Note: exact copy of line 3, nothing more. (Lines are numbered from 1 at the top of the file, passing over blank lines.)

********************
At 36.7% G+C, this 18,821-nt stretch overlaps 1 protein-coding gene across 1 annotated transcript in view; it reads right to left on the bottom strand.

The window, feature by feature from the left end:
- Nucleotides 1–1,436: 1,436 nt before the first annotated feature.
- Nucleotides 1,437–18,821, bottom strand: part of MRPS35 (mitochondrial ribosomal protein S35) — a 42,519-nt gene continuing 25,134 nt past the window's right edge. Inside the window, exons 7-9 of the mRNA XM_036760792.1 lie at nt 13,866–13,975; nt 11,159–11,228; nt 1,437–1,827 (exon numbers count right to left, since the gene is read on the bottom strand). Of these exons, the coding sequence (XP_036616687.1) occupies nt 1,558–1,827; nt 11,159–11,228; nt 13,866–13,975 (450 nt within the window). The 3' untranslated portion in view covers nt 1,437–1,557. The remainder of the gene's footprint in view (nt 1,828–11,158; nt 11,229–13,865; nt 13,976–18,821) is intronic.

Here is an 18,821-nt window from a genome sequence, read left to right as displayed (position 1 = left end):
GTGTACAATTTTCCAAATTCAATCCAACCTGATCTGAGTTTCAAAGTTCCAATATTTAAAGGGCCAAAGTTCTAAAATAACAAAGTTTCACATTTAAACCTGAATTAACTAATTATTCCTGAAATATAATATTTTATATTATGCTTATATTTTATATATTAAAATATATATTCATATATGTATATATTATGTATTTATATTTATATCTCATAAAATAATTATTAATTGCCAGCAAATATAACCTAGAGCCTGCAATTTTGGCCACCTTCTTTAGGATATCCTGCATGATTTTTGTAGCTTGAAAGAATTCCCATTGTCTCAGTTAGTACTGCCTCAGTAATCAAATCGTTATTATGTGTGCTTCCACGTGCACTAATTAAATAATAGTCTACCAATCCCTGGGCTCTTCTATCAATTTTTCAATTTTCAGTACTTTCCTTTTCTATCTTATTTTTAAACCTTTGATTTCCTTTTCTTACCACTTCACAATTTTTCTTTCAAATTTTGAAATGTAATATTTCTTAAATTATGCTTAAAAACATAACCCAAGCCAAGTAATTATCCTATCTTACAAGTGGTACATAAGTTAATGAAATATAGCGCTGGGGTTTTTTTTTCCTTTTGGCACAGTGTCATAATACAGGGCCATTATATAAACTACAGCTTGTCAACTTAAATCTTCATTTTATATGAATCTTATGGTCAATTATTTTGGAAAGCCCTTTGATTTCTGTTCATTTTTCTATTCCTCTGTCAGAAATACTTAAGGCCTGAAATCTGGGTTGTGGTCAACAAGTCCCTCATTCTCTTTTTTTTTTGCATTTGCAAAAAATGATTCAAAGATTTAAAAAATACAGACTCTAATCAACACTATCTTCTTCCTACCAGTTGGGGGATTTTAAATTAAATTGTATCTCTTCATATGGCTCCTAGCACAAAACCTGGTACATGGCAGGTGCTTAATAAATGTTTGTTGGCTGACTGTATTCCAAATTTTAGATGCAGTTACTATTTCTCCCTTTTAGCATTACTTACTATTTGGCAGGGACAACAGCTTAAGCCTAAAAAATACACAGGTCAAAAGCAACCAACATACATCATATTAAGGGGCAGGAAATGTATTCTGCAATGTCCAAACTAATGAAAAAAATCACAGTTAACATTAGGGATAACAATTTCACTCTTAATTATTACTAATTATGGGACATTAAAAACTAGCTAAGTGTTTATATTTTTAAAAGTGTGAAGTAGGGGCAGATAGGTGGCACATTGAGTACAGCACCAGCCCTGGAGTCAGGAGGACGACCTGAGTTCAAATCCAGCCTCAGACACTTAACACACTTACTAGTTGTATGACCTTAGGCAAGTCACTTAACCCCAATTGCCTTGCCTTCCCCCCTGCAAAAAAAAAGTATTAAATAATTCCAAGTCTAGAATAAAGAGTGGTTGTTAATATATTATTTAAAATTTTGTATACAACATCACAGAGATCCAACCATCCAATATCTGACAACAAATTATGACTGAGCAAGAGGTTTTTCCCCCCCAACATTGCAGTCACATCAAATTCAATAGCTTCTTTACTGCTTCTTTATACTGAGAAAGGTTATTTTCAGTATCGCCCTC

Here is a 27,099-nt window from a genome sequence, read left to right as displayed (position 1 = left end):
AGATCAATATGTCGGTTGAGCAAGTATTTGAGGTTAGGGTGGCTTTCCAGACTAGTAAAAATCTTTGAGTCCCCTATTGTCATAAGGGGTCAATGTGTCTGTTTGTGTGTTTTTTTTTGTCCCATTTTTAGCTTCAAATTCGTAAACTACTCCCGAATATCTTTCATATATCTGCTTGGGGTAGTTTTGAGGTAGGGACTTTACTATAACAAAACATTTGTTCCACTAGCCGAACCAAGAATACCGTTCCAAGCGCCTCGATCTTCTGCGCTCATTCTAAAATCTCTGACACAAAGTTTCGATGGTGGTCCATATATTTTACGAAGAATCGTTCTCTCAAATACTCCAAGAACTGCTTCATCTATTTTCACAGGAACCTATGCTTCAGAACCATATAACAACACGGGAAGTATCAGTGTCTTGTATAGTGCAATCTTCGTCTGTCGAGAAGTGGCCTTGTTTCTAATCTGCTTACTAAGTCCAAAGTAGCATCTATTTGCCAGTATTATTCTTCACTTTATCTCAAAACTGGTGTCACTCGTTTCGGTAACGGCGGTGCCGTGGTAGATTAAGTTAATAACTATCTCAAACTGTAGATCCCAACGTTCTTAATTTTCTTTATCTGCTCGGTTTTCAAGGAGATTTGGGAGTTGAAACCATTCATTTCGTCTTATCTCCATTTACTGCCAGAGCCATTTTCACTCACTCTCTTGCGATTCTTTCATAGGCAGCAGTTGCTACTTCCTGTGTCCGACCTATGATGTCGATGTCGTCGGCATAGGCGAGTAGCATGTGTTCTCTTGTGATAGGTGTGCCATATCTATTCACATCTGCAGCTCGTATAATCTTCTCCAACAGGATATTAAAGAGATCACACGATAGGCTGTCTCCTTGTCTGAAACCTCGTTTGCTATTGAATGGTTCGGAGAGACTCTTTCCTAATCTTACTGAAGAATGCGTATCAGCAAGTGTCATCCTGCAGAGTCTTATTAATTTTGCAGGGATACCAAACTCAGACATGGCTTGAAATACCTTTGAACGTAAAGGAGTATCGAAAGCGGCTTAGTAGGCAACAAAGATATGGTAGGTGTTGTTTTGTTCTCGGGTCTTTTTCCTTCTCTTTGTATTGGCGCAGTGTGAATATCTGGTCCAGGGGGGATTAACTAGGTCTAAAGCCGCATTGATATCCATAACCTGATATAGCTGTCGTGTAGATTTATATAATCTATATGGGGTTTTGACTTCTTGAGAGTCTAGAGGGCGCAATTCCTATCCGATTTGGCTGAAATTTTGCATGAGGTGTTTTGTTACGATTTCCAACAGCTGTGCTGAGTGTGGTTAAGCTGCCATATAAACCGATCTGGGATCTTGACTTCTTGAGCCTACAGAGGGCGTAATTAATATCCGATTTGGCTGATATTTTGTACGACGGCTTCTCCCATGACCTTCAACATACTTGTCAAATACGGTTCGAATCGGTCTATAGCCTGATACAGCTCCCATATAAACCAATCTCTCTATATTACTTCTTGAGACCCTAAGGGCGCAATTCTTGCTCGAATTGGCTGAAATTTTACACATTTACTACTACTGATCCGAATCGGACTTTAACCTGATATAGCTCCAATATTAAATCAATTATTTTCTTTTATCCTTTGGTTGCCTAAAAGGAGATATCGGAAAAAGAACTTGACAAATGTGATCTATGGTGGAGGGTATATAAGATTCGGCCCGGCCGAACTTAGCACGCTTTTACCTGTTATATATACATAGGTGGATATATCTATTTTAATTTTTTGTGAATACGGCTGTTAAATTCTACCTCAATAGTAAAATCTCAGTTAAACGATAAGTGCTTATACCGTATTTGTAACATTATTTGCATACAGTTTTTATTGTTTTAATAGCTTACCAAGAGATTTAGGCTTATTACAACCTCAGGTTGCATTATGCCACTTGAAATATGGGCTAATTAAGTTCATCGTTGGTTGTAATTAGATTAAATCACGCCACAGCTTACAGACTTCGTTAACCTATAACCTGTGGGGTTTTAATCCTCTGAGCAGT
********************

- Nucleotides 1–1,436: 1,436 nt before the first annotated feature.